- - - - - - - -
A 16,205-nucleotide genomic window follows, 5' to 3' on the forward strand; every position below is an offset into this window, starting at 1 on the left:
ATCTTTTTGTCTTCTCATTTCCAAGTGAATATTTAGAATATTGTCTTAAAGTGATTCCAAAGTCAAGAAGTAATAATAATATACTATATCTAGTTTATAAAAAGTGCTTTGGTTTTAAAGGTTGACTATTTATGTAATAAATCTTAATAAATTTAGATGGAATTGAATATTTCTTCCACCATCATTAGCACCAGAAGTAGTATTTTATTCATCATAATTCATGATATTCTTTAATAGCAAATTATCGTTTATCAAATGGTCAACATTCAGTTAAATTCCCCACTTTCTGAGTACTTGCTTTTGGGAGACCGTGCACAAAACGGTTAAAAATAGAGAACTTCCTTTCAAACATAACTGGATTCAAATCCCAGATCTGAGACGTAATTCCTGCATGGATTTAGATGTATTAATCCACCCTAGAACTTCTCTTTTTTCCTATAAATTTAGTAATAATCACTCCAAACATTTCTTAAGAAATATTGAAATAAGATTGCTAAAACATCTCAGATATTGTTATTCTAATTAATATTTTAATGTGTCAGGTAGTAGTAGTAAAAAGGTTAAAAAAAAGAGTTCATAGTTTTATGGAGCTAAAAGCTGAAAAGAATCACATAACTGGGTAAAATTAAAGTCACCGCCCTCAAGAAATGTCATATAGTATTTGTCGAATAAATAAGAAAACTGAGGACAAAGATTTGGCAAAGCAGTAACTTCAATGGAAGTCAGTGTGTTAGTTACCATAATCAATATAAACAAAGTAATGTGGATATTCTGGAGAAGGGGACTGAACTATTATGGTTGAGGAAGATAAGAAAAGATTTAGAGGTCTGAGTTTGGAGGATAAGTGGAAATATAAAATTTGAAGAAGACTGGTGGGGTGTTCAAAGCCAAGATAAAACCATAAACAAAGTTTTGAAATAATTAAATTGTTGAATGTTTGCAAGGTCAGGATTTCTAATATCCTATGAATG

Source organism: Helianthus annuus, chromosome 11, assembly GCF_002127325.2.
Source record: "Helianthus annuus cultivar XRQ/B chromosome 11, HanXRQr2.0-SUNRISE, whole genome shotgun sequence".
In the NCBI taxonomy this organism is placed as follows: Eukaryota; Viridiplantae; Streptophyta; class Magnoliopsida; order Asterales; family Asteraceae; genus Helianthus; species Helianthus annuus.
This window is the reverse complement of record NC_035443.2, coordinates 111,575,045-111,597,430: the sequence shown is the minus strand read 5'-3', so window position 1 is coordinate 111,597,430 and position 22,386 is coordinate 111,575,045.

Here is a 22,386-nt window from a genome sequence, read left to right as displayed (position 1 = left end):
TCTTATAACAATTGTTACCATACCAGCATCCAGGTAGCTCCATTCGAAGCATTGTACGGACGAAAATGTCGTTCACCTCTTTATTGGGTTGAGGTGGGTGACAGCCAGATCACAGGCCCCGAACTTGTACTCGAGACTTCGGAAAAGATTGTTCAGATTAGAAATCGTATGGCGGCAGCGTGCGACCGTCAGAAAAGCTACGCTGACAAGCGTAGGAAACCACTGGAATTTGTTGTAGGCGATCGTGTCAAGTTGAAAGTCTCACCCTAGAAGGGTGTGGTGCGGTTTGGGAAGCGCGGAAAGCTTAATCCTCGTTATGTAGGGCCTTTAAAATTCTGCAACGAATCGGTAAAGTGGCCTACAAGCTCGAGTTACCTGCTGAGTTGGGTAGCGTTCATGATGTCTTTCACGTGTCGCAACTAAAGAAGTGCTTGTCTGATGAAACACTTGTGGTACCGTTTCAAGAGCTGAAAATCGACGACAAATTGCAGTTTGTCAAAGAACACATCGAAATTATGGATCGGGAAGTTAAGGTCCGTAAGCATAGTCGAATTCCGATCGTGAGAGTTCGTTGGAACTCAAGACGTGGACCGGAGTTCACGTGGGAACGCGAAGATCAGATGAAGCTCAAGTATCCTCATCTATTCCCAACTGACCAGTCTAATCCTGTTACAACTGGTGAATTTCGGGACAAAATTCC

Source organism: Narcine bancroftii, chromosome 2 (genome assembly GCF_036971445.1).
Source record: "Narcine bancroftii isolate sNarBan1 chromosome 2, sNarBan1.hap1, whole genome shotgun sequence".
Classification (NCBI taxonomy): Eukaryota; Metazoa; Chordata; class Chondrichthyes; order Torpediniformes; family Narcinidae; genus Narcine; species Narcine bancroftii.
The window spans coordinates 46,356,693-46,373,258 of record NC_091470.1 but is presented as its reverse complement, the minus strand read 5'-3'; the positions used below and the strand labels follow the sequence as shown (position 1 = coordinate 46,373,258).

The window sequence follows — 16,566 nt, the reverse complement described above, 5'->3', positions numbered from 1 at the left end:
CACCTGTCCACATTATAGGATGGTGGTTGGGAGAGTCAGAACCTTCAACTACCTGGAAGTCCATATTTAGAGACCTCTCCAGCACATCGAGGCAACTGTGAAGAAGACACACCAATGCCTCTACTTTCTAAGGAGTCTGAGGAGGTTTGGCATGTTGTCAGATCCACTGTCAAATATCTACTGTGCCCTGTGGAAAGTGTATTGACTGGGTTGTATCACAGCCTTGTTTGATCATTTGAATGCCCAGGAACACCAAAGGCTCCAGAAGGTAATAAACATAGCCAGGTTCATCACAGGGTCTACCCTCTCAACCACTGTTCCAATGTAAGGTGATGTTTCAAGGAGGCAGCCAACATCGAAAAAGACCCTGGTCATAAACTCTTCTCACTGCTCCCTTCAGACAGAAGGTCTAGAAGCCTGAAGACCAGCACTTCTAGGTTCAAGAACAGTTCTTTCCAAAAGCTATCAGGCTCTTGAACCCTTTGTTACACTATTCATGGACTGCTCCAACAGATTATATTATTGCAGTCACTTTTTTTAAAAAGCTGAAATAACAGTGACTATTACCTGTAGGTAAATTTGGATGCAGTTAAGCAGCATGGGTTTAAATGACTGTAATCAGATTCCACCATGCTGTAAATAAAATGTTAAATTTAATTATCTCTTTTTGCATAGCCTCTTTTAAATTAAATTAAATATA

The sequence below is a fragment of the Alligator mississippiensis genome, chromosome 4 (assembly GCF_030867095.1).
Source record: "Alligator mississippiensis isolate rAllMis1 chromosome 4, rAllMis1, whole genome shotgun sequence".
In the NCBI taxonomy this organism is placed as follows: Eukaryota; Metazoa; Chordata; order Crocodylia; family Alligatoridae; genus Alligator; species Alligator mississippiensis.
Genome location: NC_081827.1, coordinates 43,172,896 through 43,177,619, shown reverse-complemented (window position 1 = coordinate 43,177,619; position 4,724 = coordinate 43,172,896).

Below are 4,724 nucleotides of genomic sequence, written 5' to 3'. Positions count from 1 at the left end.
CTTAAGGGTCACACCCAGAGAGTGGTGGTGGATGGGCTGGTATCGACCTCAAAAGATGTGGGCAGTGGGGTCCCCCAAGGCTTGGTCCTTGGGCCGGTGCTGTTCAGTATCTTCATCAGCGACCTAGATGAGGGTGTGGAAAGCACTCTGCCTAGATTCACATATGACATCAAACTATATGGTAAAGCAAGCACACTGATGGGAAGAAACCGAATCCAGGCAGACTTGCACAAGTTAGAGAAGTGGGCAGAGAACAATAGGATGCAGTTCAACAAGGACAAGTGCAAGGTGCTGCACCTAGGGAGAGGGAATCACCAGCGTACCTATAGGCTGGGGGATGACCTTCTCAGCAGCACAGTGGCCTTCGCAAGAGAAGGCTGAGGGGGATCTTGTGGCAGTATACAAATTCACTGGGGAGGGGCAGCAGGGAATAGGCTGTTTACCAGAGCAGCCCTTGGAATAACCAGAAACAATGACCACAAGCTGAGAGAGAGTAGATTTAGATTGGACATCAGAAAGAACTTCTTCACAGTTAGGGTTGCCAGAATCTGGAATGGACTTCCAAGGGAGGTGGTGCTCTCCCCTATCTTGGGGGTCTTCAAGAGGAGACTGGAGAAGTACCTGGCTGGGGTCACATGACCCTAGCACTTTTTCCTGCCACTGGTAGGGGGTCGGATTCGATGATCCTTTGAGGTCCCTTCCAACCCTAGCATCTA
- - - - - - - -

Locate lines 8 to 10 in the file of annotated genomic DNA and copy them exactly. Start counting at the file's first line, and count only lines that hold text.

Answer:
TCTTATAACAATTGTTACCATACCAGCATCCAGGTAGCTCCATTCGAAGCATTGTACGGACGAAAATGTCGTTCACCTCTTTATTGGGTTGAGGTGGGTGACAGCCAGATCACAGGCCCCGAACTTGTACTCGAGACTTCGGAAAAGATTGTTCAGATTAGAAATCGTATGGCGGCAGCGTGCGACCGTCAGAAAAGCTACGCTGACAAGCGTAGGAAACCACTGGAATTTGTTGTAGGCGATCGTGTCAAGTTGAAAGTCTCACCCTAGAAGGGTGTGGTGCGGTTTGGGAAGCGCGGAAAGCTTAATCCTCGTTATGTAGGGCCTTTAAAATTCTGCAACGAATCGGTAAAGTGGCCTACAAGCTCGAGTTACCTGCTGAGTTGGGTAGCGTTCATGATGTCTTTCACGTGTCGCAACTAAAGAAGTGCTTGTCTGATGAAACACTTGTGGTACCGTTTCAAGAGCTGAAAATCGACGACAAATTGCAGTTTGTCAAAGAACACATCGAAATTATGGATCGGGAAGTTAAGGTCCGTAAGCATAGTCGAATTCCGATCGTGAGAGTTCGTTGGAACTCAAGACGTGGACCGGAGTTCACGTGGGAACGCGAAGATCAGATGAAGCTCAAGTATCCTCATCTATTCCCAACTGACCAGTCTAATCCTGTTACAACTGGTGAATTTCGGGACAAAATTCC

Source organism: Narcine bancroftii, chromosome 2 (genome assembly GCF_036971445.1).
Source record: "Narcine bancroftii isolate sNarBan1 chromosome 2, sNarBan1.hap1, whole genome shotgun sequence".